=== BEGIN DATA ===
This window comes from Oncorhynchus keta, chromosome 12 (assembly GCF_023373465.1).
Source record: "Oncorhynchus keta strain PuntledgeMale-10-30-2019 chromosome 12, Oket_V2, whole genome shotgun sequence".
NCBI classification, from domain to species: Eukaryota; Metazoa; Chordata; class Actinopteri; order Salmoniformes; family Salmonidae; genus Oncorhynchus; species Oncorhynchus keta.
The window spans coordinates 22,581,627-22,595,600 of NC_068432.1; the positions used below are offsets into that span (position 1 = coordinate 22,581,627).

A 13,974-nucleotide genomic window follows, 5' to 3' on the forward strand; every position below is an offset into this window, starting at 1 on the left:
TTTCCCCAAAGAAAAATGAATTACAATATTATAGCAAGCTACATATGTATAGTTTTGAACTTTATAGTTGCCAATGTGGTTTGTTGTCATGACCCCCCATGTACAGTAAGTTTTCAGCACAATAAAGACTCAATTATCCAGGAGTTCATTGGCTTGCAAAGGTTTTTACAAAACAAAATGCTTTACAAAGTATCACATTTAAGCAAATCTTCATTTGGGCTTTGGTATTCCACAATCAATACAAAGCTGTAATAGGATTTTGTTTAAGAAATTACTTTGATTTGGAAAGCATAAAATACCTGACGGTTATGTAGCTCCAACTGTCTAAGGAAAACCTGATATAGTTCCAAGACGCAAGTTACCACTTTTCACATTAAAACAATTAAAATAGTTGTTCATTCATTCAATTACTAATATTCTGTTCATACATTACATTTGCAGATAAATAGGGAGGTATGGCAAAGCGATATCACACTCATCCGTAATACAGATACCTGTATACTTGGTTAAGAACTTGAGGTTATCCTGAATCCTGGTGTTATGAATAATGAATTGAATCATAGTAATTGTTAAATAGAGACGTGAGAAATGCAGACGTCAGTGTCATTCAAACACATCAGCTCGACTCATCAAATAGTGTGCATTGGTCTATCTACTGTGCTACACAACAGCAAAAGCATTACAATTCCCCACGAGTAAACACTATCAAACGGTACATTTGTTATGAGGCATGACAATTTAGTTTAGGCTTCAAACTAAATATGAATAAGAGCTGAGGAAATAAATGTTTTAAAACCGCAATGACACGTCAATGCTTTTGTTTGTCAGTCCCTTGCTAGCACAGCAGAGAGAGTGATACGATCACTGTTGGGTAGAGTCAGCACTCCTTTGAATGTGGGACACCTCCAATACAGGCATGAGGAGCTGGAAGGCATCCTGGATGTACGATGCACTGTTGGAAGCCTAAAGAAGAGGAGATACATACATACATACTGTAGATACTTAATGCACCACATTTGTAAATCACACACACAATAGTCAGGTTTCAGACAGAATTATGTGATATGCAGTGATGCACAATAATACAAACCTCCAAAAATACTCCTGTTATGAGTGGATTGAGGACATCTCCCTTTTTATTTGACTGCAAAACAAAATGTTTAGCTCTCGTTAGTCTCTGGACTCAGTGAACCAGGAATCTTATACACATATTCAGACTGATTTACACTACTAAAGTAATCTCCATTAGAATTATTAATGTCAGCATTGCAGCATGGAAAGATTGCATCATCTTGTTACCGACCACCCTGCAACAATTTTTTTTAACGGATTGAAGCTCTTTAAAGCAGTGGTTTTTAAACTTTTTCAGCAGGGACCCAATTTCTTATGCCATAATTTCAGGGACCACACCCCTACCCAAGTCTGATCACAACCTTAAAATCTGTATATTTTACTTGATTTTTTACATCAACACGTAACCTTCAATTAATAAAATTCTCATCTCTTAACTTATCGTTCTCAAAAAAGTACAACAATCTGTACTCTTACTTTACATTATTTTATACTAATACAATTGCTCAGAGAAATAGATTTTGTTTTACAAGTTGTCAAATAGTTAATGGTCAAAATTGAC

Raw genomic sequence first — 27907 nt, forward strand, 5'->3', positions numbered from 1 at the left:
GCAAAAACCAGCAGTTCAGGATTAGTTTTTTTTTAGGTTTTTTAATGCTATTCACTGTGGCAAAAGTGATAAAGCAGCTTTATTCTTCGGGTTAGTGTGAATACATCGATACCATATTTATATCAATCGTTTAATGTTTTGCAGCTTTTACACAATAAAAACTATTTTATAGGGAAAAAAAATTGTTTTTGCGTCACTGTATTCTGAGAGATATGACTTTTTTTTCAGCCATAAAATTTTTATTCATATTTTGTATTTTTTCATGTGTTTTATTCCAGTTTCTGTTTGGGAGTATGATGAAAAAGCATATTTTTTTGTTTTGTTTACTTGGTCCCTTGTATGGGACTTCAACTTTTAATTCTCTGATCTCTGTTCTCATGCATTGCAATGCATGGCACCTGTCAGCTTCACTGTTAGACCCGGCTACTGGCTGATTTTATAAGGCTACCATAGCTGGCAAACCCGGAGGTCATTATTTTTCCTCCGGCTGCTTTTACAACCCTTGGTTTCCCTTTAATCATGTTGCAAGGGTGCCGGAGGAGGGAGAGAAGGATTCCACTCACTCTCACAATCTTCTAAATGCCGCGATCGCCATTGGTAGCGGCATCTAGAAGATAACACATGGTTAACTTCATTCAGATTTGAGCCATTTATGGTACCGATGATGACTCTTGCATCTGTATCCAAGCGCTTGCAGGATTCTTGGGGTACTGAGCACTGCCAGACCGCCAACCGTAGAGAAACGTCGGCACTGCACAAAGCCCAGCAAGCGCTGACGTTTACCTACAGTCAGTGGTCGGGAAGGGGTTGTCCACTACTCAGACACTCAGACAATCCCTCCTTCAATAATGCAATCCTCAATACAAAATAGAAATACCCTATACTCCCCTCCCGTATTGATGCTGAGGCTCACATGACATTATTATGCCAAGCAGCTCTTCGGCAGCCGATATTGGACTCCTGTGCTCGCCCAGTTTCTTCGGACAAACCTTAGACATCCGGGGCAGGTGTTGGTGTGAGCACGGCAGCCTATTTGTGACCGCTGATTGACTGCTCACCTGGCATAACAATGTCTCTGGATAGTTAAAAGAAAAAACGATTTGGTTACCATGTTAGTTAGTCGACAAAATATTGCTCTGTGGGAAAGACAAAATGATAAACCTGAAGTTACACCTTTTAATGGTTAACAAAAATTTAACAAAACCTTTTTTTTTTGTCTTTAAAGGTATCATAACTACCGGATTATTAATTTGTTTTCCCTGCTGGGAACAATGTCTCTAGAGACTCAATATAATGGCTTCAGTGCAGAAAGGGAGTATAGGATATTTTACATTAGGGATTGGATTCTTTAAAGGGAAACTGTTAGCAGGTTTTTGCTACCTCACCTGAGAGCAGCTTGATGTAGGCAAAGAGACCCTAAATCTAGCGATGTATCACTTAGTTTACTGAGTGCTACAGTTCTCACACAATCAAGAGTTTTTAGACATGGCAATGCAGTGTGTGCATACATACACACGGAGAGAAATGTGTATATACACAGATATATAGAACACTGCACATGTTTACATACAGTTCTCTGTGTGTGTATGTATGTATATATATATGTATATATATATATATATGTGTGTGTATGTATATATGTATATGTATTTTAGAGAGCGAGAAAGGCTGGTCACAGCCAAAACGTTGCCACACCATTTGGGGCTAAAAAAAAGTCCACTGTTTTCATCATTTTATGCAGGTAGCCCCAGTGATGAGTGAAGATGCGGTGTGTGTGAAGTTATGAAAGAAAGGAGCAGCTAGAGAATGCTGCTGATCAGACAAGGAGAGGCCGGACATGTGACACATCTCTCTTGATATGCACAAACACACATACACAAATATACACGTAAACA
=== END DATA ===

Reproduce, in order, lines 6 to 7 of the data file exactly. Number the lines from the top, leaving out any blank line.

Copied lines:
TTTCCCCAAAGAAAAATGAATTACAATATTATAGCAAGCTACATATGTATAGTTTTGAACTTTATAGTTGCCAATGTGGTTTGTTGTCATGACCCCCCATGTACAGTAAGTTTTCAGCACAATAAAGACTCAATTATCCAGGAGTTCATTGGCTTGCAAAGGTTTTTACAAAACAAAATGCTTTACAAAGTATCACATTTAAGCAAATCTTCATTTGGGCTTTGGTATTCCACAATCAATACAAAGCTGTAATAGGATTTTGTTTAAGAAATTACTTTGATTTGGAAAGCATAAAATACCTGACGGTTATGTAGCTCCAACTGTCTAAGGAAAACCTGATATAGTTCCAAGACGCAAGTTACCACTTTTCACATTAAAACAATTAAAATAGTTGTTCATTCATTCAATTACTAATATTCTGTTCATACATTACATTTGCAGATAAATAGGGAGGTATGGCAAAGCGATATCACACTCATCCGTAATACAGATACCTGTATACTTGGTTAAGAACTTGAGGTTATCCTGAATCCTGGTGTTATGAATAATGAATTGAATCATAGTAATTGTTAAATAGAGACGTGAGAAATGCAGACGTCAGTGTCATTCAAACACATCAGCTCGACTCATCAAATAGTGTGCATTGGTCTATCTACTGTGCTACACAACAGCAAAAGCATTACAATTCCCCACGAGTAAACACTATCAAACGGTACATTTGTTATGAGGCATGACAATTTAGTTTAGGCTTCAAACTAAATATGAATAAGAGCTGAGGAAATAAATGTTTTAAAACCGCAATGACACGTCAATGCTTTTGTTTGTCAGTCCCTTGCTAGCACAGCAGAGAGAGTGATACGATCACTGTTGGGTAGAGTCAGCACTCCTTTGAATGTGGGACACCTCCAATACAGGCATGAGGAGCTGGAAGGCATCCTGGATGTACGATGCACTGTTGGAAGCCTAAAGAAGAGGAGATACATACATACATACTGTAGATACTTAATGCACCACATTTGTAAATCACACACACAATAGTCAGGTTTCAGACAGAATTATGTGATATGCAGTGATGCACAATAATACAAACCTCCAAAAATACTCCTGTTATGAGTGGATTGAGGACATCTCCCTTTTTATTTGACTGCAAAACAAAATGTTTAGCTCTCGTTAGTCTCTGGACTCAGTGAACCAGGAATCTTATACACATATTCAGACTGATTTACACTACTAAAGTAATCTCCATTAGAATTATTAATGTCAGCATTGCAGCATGGAAAGATTGCATCATCTTGTTACCGACCACCCTGCAACAATTTTTTTTAACGGATTGAAGCTCTTTAAAGCAGTGGTTTTTAAACTTTTTCAGCAGGGACCCAATTTCTTATGCCATAATTTCAGGGACCACACCCCTACCCAAGTCTGATCACAACCTTAAAATCTGTATATTTTACTTGATTTTTTACATCAACACGTAACCTTCAATTAATAAAATTCTCATCTCTTAACTTATCGTTCTCAAAAAAGTACAACAATCTGTACTCTTACTTTACATTATTTTATACTAATACAATTGCTCAGAGAAATAGATTTTGTTTTACAAGTTGTCAAATAGTTAATGGTCAAAATTGAC

Raw genomic sequence first — 27907 nt, forward strand, 5'->3', positions numbered from 1 at the left: